Hit them with an Impact Line, something that demonstrates how you can help them in about 7 words
Engagement question: You have to get the buyer to engage early in the phone call
Below is a diagrammed example of a very successful Opening Line my clients have used to great success.
Hi Mr. Jones this is John Kolencik with XYZ (Identify yourself)
you might have seen the (Information piece: article/chart etc.) that I sent to you. (Relevance to the Potential)
We help/improve/increase our clients’ ______ (in these areas) (Impact to the Potential)
I was wondering what (are) (the) ______ (areas) (do you) (have you ever) currently are (trying to improve)? (Engagement Question)
I tend to use the warm up touches reference but you can substitute that line for something about the company itself, industry or market.
If you have done your job by quickly demonstrating you are knowledgeable/helpful and can potentially bring significant value to the table, you should get a response to the Engagement Question.
Keep in mind that the Engagement Question often leads to a few more questions from the potential before you get to the endgame.
This has all been about getting the appointment, so now we have to segue into asking for it.
Here is a sample:
“Well, Jerry, let me share with you my process, in terms of how we work. I’d like to suggest getting together for about 30 minutes. What I’d like to do is come in, learn a little more about your situation and also share some ideas I think you’ll find valuable. I’m not going to try and sell you anything. If we think there’s a fit at that point, we can put our heads together and figure out where to take it from there.”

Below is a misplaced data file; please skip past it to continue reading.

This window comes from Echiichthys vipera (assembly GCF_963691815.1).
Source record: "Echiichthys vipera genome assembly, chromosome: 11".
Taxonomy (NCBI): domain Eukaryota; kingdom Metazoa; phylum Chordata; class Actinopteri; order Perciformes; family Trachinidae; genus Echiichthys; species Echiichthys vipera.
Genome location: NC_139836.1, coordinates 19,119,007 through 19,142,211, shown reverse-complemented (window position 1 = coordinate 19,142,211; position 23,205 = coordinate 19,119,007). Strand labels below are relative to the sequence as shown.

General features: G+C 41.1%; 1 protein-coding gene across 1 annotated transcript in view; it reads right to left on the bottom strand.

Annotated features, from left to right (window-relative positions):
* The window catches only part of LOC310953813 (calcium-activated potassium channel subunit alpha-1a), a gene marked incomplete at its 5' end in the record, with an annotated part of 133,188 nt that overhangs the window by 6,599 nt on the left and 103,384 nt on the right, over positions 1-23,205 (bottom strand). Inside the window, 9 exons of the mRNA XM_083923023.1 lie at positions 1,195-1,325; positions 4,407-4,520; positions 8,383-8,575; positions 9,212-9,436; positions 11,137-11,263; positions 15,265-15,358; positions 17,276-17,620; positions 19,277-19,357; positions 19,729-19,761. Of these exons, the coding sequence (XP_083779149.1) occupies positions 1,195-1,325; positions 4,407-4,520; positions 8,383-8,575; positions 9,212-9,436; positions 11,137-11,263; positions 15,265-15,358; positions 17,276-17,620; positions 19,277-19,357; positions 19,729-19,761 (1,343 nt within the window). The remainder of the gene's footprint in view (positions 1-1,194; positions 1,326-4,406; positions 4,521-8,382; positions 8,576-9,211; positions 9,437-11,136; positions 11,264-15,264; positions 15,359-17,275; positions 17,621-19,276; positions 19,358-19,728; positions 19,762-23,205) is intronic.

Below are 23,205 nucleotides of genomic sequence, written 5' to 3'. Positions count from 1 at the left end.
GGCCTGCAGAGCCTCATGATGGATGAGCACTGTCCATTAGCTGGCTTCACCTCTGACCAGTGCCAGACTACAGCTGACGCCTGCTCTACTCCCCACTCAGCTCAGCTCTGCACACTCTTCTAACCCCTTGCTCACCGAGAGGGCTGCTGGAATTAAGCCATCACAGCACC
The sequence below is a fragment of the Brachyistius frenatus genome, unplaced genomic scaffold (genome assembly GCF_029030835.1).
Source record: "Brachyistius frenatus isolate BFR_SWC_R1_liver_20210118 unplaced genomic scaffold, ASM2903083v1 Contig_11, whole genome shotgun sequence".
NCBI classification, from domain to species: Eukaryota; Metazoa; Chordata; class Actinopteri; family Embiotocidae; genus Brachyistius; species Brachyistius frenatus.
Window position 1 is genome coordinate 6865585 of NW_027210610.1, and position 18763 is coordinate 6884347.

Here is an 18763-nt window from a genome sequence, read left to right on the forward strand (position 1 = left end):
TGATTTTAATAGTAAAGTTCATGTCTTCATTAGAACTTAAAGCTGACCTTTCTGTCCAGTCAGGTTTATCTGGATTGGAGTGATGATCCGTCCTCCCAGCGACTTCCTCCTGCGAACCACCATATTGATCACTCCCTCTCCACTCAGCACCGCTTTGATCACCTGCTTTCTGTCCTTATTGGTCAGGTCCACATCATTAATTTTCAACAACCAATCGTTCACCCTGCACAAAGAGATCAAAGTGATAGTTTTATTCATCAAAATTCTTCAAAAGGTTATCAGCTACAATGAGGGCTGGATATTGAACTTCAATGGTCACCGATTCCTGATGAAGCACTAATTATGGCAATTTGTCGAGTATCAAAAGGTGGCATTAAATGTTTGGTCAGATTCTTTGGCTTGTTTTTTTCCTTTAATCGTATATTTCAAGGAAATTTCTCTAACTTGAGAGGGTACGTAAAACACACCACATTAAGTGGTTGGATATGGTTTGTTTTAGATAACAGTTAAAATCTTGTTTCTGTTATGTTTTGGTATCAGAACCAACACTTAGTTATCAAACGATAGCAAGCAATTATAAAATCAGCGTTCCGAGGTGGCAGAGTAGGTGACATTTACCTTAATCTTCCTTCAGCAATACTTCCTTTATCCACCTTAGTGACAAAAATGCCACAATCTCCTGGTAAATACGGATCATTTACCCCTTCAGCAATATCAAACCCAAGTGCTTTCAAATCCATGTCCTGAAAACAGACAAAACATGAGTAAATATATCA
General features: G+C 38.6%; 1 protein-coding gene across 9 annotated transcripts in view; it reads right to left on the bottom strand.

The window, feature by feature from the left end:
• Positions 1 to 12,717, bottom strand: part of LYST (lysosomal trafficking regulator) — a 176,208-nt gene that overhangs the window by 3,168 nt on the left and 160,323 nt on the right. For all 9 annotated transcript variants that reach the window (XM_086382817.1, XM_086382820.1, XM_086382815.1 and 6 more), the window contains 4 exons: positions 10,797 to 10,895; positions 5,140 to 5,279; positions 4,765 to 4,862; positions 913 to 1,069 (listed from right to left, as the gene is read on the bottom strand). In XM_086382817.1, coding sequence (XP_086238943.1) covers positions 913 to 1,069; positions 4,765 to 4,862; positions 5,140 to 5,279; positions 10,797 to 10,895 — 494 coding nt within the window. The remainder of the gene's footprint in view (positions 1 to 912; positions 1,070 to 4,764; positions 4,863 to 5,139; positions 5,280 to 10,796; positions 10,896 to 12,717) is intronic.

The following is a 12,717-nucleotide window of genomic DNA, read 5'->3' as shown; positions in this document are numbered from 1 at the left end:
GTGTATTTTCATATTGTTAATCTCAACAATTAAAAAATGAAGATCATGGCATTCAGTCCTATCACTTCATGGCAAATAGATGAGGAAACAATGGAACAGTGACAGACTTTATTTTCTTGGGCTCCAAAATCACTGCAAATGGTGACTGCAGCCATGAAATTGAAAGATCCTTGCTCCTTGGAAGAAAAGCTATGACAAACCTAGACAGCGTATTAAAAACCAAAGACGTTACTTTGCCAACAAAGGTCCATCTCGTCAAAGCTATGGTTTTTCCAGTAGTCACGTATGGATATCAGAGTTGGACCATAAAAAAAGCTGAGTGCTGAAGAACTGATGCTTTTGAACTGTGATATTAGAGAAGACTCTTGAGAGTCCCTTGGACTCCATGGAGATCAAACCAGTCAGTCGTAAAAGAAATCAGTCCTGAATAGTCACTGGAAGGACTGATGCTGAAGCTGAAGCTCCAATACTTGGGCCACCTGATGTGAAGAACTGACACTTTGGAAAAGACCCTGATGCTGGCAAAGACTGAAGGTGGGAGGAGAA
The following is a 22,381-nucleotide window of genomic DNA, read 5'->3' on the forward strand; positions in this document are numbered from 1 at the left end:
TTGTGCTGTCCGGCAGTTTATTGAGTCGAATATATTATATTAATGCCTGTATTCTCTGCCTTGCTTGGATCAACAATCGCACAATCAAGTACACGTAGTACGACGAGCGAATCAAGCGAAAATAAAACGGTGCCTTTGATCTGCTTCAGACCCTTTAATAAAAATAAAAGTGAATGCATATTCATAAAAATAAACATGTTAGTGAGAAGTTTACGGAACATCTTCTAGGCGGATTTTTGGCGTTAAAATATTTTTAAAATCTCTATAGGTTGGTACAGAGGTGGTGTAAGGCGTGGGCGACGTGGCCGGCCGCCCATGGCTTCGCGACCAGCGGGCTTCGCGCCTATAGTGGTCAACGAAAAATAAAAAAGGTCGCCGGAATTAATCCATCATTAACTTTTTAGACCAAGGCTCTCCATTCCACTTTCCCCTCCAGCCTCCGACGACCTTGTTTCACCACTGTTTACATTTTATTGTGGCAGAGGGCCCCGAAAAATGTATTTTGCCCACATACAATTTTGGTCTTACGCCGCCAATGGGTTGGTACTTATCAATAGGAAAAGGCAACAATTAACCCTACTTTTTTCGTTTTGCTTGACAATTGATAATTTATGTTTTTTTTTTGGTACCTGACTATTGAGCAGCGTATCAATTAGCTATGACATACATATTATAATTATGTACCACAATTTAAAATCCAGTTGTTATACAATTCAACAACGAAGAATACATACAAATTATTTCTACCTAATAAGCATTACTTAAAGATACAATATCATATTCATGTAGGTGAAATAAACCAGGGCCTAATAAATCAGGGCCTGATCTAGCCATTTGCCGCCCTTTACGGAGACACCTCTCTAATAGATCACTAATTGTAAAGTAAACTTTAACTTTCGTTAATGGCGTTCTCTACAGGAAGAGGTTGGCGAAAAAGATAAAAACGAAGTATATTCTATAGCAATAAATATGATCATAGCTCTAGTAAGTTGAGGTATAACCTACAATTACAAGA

You are now ready to ask for the appointment
“Jerry, do you have your appointment calendar handy?”
Never try to force the appointment in the current week unless the prospect volunteers it. Always shoot for a week out from the date of the phone call.
You may have to face one of the following three objections.
“Could you send me some literature instead?”
“I’m really busy. Could you call me back next week?”
“We’re already working with someone in that area.”
Let’s discuss some ways to handle each of these common objections.
“Send Me Literature.”
Your best response is as follows.
“Sure, I’d be happy to send you literature, but at XYZ, we are really in the tailored solution business. I’ve got 20 different customers on 20 different programs, so I’d have no idea what to send you based on the uniqueness of your situation.
Let me make a suggestion. Instead of me sending you literature, why don’t we get together for 30 minutes, I think you’ll find it very rewarding, and I’m not going to sell you anything. I just want to see if there is a way to add value to your company. Would the week of the 24th work for you?”
“I’m really busy can you call me back next month?”
Don’t back away. Go ahead and respond like this.
“Sure, no problem. I run a really busy schedule also.
Let me make a suggestion. Instead of me calling you back next month when I’ll probably have to re-remind you of who I am and what we do, why don’t we set up an appointment for x# of weeks out, and I’ll tell you what, I’ll call to confirm the appointment a week prior to it to make sure it’s still good. Would the week of the 18th work for you? Perhaps on Wednesday at 10 am or so? Could you check your calendar to see if it’s convenient?”
“We’re Already Working with Someone In That Area.”
Employ this response.
“No problem. We certainly appreciate it when our customers show us loyalty, but as it happens, most of our current customers were already working with someone prior to aligning with us.
Jerry, we’re a bit different in that we don’t often compete as much as cooperate with current vendors as a means to help a company become best practice. The whole focus is around adding value to your company, often in a complementary manner to current vendor.
Jerry, let me make a suggestion. Why don’t we set an appointment for 30 minutes one day? Maybe there’s a fit, maybe not.
Regardless, I think you’ll find it a really interesting exchange. If x date is bad, how about during the week of ______?”